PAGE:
Residents organized, however, via their highly active Vila Autódromo Residents, Fishermen, and Friends’ Association (Associação de Moradores, Pescadores e Amigos da Vila Autódromo, or AMPAVA). The recent adverse possession clause in the federal constitution,[a] combined with Rio state’s own 1989 constitution’s similar determination that land must fulfill a social function, were key to the community’s victory. They worked with public defenders and, in the early 1990s, were able to secure two leases from Rio governors. Termed Concessão de Direito Real de Uso, these “real use concessions” were provided by the state government because the peninsula on which Vila Autódromo sat was state-owned land. The more robust concession, delivered in 1998, provided occupancy rights for ninety-nine years, with the right to renewal for another ninety-nine.
Vila Autódromo then continued its self-styled development for another two decades, further consolidating itself with each passing year, residents being well employed given the labor opportunities associated with the Barra da Tijuca region’s boom over this period. During this period, the community also fought for public investment in sewerage infrastructure, road paving, and other upgrades. But at no point did the city government invest there, even despite the community’s now-official status. The only investment made by a public official was when a political candidate running for office provided resources for a small playground in an attempt to attract votes. The poor-quality equipment was thereafter maintained by residents.
One date stands out in Vila Autódromo’s story like no other. On October 2, 2009, the International Olympic Committee (IOC) voted on which city would win the bid to host the 2016 Summer Olympic Games. Rio, unlike Chicago, had suffered no public protest in response to the bid, and along with other elements of planning and projection that had been “fixed” in relation to its three earlier bids, appeared a solid choice. In Rio’s traditional wealthy South Zone, a state-sponsored celebration had been organized on Copacabana beach with 100,000 in attendance. When Rio was declared ‘winner,’ the crowd erupted in elated joy in a way that only a party city marked by three decades of stagnation and finally getting a glimpse of life postlimbo could experience. The excitement and hope was palpable across the city.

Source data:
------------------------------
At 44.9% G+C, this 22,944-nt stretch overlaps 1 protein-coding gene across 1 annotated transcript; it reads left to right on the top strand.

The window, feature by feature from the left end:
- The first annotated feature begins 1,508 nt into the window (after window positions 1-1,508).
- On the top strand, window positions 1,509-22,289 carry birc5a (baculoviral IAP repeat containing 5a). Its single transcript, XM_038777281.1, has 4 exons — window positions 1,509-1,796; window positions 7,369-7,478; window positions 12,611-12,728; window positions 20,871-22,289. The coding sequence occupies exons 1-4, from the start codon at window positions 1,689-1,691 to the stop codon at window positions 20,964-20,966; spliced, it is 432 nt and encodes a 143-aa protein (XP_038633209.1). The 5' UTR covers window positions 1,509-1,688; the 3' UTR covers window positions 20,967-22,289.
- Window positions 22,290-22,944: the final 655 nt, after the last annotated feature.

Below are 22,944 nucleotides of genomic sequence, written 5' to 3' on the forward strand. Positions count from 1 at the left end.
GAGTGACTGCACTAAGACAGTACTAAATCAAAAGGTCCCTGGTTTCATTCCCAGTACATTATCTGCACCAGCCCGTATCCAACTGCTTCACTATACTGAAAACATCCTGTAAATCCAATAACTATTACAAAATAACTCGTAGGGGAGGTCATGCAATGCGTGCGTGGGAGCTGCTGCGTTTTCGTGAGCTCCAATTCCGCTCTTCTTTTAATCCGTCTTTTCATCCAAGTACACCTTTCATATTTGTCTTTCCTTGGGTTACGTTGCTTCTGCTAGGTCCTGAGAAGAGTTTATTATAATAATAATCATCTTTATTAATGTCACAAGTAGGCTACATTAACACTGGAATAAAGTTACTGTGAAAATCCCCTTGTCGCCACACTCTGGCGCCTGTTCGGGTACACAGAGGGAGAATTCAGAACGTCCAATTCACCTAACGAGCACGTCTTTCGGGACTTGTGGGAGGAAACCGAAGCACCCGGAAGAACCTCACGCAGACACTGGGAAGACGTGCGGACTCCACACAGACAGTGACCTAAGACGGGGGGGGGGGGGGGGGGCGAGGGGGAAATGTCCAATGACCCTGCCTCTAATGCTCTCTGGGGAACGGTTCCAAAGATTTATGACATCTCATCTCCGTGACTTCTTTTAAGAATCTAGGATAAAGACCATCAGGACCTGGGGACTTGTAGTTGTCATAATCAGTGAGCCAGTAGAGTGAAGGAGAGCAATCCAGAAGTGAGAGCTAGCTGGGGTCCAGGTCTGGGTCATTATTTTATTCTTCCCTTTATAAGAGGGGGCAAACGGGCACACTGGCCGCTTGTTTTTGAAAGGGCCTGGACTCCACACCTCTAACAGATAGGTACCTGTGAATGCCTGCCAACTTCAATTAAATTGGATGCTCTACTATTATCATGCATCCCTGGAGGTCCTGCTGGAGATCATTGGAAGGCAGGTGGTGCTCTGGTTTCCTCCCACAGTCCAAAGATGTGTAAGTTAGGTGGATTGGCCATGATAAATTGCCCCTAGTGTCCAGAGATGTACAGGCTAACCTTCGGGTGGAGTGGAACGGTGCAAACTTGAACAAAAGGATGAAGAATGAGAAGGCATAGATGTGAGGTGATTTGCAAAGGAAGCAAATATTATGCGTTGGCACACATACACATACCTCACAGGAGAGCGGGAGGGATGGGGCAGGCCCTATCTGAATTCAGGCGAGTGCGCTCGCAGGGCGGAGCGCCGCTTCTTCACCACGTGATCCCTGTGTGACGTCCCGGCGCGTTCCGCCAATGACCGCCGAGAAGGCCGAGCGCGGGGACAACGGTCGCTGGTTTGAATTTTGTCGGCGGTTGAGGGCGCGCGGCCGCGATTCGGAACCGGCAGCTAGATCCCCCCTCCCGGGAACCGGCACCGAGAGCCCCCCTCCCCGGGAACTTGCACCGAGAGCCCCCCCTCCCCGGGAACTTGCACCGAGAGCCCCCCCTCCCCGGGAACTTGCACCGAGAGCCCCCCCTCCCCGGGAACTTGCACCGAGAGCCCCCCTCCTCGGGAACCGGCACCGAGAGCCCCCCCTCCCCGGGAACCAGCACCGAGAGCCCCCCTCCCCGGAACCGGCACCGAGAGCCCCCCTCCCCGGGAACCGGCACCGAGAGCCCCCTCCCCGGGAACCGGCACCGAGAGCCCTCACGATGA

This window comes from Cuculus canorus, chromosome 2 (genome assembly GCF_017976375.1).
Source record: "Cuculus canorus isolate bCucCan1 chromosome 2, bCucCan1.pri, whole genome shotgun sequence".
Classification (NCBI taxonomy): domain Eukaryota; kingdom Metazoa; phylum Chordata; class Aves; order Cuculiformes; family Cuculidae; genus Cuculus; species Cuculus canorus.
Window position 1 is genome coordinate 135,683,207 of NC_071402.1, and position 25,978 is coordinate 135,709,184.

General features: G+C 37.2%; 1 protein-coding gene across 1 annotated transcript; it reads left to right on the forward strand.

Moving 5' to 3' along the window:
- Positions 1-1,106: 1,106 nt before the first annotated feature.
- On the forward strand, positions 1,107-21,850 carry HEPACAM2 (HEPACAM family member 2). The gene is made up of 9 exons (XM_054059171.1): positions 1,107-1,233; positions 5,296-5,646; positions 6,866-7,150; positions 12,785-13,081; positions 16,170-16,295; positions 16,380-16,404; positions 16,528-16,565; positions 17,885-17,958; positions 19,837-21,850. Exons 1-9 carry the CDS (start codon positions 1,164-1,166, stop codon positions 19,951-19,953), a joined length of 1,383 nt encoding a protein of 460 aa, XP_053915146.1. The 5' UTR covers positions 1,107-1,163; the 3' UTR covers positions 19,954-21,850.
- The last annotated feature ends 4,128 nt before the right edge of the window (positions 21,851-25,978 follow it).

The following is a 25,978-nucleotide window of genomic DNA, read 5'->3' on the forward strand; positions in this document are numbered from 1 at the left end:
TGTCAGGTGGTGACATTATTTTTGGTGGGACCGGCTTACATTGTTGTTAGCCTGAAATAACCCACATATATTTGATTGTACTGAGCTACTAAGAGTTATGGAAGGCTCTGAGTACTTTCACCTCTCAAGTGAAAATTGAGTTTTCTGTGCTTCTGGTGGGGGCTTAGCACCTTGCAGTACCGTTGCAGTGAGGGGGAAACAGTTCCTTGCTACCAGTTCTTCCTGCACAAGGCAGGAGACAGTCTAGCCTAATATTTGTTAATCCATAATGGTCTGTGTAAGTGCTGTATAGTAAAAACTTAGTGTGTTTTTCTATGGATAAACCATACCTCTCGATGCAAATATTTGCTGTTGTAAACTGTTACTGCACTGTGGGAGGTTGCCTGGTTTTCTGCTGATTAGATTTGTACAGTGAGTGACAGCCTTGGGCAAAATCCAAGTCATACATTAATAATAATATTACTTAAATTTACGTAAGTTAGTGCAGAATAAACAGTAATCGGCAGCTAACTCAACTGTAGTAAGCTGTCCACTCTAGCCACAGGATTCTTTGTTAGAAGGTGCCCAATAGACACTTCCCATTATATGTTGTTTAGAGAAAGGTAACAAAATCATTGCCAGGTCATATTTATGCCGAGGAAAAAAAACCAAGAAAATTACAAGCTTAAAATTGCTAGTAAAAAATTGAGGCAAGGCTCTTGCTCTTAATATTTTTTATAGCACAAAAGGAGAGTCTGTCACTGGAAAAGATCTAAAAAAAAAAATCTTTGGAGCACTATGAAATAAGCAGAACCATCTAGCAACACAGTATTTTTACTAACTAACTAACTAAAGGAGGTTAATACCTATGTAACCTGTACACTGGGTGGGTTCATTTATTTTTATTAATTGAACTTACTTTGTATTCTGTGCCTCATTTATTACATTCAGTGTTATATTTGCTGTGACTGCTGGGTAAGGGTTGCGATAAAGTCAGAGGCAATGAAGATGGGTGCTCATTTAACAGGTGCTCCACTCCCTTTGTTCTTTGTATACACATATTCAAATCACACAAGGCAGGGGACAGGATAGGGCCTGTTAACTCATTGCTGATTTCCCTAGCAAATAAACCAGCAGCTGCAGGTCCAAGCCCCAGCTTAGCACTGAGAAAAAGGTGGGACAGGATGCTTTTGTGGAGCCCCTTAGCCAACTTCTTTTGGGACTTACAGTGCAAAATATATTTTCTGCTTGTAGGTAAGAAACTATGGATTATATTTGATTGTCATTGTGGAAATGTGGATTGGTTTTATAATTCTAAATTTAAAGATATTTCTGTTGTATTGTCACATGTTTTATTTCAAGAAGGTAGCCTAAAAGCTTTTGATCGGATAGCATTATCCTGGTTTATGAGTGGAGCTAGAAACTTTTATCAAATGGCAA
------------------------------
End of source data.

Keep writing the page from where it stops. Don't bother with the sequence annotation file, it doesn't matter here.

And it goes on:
Meanwhile, Vila Autódromo artisan and director of the residents’ association, Jane Nascimento, was dozing off later that night in front of her television. In a drowsy haze she heard a press conference taking place. Rio de Janeiro Mayor Eduardo Paes, elected just a year prior, was responding to questions about Rio’s successful bid. In one of his responses, he announced that Vila Autódromo would be “the only community removed” for the Olympic Games.[b]
Nascimento had fought eviction threats before. In addition to the threats of the early 1990s, Vila Autódromo had also resisted eviction in the lead-up to the 2007 Pan American Games nearby. The mayor’s announcement shook her to her core, and once again, Nascimento, together with Altair Guimarães—the popularly elected president of AMPAVA—other directors, and dedicated community members from across the favela, began organizing, starting by reaching out to the state’s public defenders’ office, for legal protection.
This is the second article in a six-part series that comprises the chapter entitled “Not Everyone Has a Price: How the Small Favela of Vila Autódromo’s Fight Opened a Path to Olympic Resistance” recounting the story of Vila Autódromo’s struggle. The chapter is part of the book ‘Rio 2016: Olympic Myths, Hard Realities.’ RioOnWatch would like to thank Brookings Press for providing the permission to republish the chapter here in its entirety.
[a] Adverse possession refers to when one occupies an area for a given period without contest and is thus permitted to file to acquire the land. The Brazilian constitution stipulates this at five years in urban areas, for up to 250 square meters. Adverse possession originated in England in the 17th century.
[b] Yet, behind the scenes Paes’s administration had already been setting the public stage for the relaunch of 1960s-era eviction policies, working to remove what he labeled “the taboo” on favela evictions. On April 12, 2009, just three months into his administration, Rio’s most influential and largest newspaper, O Globo, firmly associated with Rio’s right wing since the military regime, published the final of several articles, this one on its front page, declaring, “Since the 1980s, favela evictions were stigmatized as an authoritarian practice of the past,” thus heralding the return of an evictions policy. Torrential rains on previous days had led to a number of landslides in favelas, which were used as a pretext for this campaign.
Additional Bibliographic References
*RioOnWatch is a project of the NGO Catalytic Communities